The BOILERMAKER, by artist Derek Fordjour, was given to the Purdue Black Alumni Organization (PBAO) on October 2, 2009, Homecoming Weekend, after the premier of the film Black Purdue directed by Fordjour and Jamar White. In celebration of the 40th anniversary of the Black Cultural Center and the 30th anniversary of the PBAO, the painting is embedded with symbolism that tells the history of Black Boilermakers. The tool belt carries a brick reminding us of the May 16, 1968 protest when students marched in a single filed line carrying bricks in brown paper bags. Those bricks were laid out on the steps with a sign that read “…or THE FIRE NEXT TIME” which is a line from a slave song and the title of a book of essays on Black identity by James Baldwin.

According to the artist, the painting represents "the legacy of the Black Boilermaker."

• The hand grasping onto the legacy in the form of a hammer with 1869 etched into it represents our presence at Purdue from the beginning.
• The BOILERMAKER is wearing a tool belt with no tools and the year 1968 is etched on the tool belt. Inside of the tool belt is a brick representing the march in 1968. The absence of tools represent the efforts by others prior to 1968 to move Purdue forward like the letter writing campaign of Rev. Hood in the 1940s, the students who marched and all students of 1968 -70.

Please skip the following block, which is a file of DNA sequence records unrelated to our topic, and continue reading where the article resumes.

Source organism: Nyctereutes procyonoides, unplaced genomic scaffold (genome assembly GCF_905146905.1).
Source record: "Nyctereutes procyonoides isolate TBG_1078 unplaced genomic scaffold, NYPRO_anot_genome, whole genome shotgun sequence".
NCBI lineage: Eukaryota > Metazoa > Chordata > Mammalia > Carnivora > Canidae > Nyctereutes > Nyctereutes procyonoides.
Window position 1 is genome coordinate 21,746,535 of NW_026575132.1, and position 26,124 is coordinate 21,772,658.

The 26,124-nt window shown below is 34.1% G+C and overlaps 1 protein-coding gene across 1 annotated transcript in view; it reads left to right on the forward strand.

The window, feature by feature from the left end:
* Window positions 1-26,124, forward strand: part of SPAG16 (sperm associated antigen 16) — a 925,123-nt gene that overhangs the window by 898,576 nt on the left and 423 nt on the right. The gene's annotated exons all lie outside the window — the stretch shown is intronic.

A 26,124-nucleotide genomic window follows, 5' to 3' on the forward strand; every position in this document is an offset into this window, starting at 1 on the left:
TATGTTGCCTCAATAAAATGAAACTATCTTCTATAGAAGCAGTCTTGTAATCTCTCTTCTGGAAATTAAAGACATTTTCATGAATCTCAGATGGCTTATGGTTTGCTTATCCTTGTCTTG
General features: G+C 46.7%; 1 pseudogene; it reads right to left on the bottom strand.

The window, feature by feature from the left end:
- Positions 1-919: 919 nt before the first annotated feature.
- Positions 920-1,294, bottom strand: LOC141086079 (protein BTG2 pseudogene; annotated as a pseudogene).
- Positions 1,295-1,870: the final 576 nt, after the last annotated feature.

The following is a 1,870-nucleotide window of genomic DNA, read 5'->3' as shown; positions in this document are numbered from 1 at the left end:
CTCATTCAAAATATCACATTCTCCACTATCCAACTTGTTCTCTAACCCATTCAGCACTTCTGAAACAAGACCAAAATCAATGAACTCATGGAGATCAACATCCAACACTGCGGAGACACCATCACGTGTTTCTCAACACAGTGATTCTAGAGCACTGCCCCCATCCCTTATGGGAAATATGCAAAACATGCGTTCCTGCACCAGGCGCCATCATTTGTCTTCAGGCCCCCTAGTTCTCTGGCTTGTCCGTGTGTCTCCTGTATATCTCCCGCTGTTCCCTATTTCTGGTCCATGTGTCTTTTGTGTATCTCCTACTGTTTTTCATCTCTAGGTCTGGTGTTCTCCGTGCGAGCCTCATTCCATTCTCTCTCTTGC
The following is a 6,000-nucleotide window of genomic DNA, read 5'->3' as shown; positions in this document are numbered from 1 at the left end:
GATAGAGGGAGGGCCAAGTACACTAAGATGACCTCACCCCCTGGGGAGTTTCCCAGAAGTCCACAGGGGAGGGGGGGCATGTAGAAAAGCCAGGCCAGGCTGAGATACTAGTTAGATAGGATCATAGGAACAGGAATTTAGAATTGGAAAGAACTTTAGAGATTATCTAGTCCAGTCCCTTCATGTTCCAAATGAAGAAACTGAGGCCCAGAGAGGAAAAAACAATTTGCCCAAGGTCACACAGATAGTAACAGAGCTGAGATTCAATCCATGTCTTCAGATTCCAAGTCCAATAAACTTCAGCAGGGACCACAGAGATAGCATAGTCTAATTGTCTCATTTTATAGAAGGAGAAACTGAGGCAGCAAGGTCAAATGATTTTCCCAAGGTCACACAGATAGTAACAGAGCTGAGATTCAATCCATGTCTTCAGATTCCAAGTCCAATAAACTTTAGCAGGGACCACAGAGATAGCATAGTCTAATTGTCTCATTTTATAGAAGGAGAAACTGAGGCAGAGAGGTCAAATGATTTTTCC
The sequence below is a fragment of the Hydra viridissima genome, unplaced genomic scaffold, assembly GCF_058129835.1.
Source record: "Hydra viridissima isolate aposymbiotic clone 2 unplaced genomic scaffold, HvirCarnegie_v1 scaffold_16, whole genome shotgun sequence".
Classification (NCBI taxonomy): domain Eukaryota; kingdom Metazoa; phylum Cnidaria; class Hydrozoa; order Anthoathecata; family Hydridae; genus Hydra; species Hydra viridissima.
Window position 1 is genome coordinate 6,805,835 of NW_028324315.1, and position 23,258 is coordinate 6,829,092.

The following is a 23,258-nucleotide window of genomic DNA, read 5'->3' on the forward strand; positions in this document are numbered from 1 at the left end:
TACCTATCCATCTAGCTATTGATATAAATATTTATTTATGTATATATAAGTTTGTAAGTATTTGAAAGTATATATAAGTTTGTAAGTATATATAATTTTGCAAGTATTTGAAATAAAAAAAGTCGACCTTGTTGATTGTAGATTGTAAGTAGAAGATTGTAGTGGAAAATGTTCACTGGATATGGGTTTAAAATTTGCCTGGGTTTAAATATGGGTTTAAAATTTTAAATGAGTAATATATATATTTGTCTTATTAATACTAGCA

• The mortar on the brick represents Purdue and its decision to build up the university and make it more inclusive.
• The hat worn by the BOILERMAKER is etched with the date 1894, the year the first Black person graduated from Purdue University.
• The implied lines in the painting all point to the hand of the BOILERMAKER. The hand is reaching back symbolizing the efforts of the Black Alumni, faculty and staff who believe “for all the students in Indiana that need to be here, it is our job to get them here.”
• Finally, the setting sun in the left of the painting represents West Lafayette, Indiana, the home of Purdue University.

In a silent auction,Trustee, Mamon Powers, the second African American appointed as a Board of Trustee to Purdue University, paid $10,000 to the scholarship fund of PBAO to have the right to name the painting. A plaque on the painting reads:

Presented to the PBAO by Mamon and Cynthia Powers
In recognition of the May 16, 1968 student protest
That gave birth to the Black Cultural Center and
The overall improvement of Black life at Purdue University
October 2, 2009 Homecoming Celebration

~ Jolivette Anderson-Douoning


Derek Fordjour




Oil on Canvas

Original Format


Physical Dimensions

50” X 24”
55” X 29” (framed)


the boilermaker.jpg


Derek Fordjour, “Boilermaker,” Black Cultural Center Virtual Museum, accessed March 23, 2023,